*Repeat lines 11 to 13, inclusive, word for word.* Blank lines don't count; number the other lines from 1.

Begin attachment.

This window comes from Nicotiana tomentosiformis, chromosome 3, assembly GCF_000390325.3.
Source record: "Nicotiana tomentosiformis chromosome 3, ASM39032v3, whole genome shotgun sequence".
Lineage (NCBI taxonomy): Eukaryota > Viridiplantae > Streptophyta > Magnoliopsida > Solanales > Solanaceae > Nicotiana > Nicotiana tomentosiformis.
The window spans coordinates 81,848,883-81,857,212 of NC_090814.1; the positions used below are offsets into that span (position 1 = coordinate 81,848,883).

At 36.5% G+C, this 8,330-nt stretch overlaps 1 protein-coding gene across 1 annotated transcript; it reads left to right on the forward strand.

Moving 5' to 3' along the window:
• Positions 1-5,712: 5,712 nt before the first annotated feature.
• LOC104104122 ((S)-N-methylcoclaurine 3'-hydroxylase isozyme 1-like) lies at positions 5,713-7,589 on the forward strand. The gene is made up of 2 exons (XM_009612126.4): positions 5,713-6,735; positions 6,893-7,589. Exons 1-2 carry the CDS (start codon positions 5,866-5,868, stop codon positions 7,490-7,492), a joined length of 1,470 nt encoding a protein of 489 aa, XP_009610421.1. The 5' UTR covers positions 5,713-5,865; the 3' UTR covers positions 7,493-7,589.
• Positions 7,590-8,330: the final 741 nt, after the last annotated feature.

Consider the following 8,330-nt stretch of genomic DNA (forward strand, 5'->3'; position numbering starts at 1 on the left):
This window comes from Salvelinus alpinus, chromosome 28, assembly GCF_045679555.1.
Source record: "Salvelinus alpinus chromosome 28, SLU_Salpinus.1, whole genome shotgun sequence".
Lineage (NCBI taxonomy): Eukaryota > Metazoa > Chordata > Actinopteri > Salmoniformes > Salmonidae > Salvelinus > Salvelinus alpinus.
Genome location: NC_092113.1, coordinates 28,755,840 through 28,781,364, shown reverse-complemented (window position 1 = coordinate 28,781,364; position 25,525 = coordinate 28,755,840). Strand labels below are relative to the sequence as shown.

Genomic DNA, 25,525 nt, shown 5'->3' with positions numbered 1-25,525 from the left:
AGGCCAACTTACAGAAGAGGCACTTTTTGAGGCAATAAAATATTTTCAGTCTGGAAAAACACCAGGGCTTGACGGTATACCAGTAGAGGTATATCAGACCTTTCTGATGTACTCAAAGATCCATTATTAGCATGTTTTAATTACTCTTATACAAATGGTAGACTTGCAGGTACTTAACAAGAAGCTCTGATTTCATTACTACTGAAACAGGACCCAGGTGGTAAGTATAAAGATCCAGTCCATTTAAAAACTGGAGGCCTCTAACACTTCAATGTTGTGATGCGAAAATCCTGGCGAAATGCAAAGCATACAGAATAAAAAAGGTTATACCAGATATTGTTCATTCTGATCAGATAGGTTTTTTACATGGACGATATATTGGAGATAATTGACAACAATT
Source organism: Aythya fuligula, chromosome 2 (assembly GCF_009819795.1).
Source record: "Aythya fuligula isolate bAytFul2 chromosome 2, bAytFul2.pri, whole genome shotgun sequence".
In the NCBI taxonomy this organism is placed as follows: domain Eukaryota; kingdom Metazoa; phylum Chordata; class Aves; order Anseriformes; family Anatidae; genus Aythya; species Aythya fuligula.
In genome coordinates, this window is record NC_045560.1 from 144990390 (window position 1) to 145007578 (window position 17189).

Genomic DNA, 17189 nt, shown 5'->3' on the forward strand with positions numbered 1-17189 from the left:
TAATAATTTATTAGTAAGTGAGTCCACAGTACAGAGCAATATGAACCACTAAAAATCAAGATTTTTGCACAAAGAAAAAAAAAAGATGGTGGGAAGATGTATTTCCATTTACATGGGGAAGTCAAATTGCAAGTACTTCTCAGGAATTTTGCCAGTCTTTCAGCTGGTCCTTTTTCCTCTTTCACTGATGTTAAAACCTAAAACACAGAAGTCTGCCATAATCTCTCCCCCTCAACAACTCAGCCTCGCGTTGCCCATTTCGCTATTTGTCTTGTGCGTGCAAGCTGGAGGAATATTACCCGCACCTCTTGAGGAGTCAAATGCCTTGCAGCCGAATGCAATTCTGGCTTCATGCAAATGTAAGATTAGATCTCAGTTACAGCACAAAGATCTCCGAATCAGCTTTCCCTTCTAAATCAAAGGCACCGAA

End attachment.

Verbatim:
This window comes from Salvelinus alpinus, chromosome 28, assembly GCF_045679555.1.
Source record: "Salvelinus alpinus chromosome 28, SLU_Salpinus.1, whole genome shotgun sequence".
Lineage (NCBI taxonomy): Eukaryota > Metazoa > Chordata > Actinopteri > Salmoniformes > Salmonidae > Salvelinus > Salvelinus alpinus.